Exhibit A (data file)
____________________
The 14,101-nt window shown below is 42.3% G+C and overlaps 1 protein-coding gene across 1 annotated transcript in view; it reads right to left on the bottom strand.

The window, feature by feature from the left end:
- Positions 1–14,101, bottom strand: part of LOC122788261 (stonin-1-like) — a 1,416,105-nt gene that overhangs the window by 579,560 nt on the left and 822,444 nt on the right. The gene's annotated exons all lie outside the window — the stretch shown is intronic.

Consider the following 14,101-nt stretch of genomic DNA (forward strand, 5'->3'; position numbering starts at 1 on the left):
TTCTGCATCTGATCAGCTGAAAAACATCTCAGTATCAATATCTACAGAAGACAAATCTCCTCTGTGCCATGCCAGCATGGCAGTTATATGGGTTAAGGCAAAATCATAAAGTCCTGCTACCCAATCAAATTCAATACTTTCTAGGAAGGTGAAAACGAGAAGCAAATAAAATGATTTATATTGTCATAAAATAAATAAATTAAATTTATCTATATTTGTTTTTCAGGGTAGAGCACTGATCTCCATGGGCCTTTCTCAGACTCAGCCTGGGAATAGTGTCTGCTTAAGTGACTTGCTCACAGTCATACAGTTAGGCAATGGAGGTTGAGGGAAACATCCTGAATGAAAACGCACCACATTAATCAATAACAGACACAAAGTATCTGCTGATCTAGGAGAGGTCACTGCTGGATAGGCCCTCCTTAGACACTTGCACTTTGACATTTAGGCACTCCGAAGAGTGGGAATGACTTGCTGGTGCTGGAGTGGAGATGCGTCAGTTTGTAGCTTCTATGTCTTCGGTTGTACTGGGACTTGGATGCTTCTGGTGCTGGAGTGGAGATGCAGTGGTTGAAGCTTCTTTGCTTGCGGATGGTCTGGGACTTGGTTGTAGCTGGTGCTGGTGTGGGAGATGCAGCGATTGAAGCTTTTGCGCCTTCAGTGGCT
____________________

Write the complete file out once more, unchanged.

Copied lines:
The 14,101-nt window shown below is 42.3% G+C and overlaps 1 protein-coding gene across 1 annotated transcript in view; it reads right to left on the bottom strand.

The window, feature by feature from the left end:
- Positions 1–14,101, bottom strand: part of LOC122788261 (stonin-1-like) — a 1,416,105-nt gene that overhangs the window by 579,560 nt on the left and 822,444 nt on the right. The gene's annotated exons all lie outside the window — the stretch shown is intronic.

Consider the following 14,101-nt stretch of genomic DNA (forward strand, 5'->3'; position numbering starts at 1 on the left):
TTCTGCATCTGATCAGCTGAAAAACATCTCAGTATCAATATCTACAGAAGACAAATCTCCTCTGTGCCATGCCAGCATGGCAGTTATATGGGTTAAGGCAAAATCATAAAGTCCTGCTACCCAATCAAATTCAATACTTTCTAGGAAGGTGAAAACGAGAAGCAAATAAAATGATTTATATTGTCATAAAATAAATAAATTAAATTTATCTATATTTGTTTTTCAGGGTAGAGCACTGATCTCCATGGGCCTTTCTCAGACTCAGCCTGGGAATAGTGTCTGCTTAAGTGACTTGCTCACAGTCATACAGTTAGGCAATGGAGGTTGAGGGAAACATCCTGAATGAAAACGCACCACATTAATCAATAACAGACACAAAGTATCTGCTGATCTAGGAGAGGTCACTGCTGGATAGGCCCTCCTTAGACACTTGCACTTTGACATTTAGGCACTCCGAAGAGTGGGAATGACTTGCTGGTGCTGGAGTGGAGATGCGTCAGTTTGTAGCTTCTATGTCTTCGGTTGTACTGGGACTTGGATGCTTCTGGTGCTGGAGTGGAGATGCAGTGGTTGAAGCTTCTTTGCTTGCGGATGGTCTGGGACTTGGTTGTAGCTGGTGCTGGTGTGGGAGATGCAGCGATTGAAGCTTTTGCGCCTTCAGTGGCT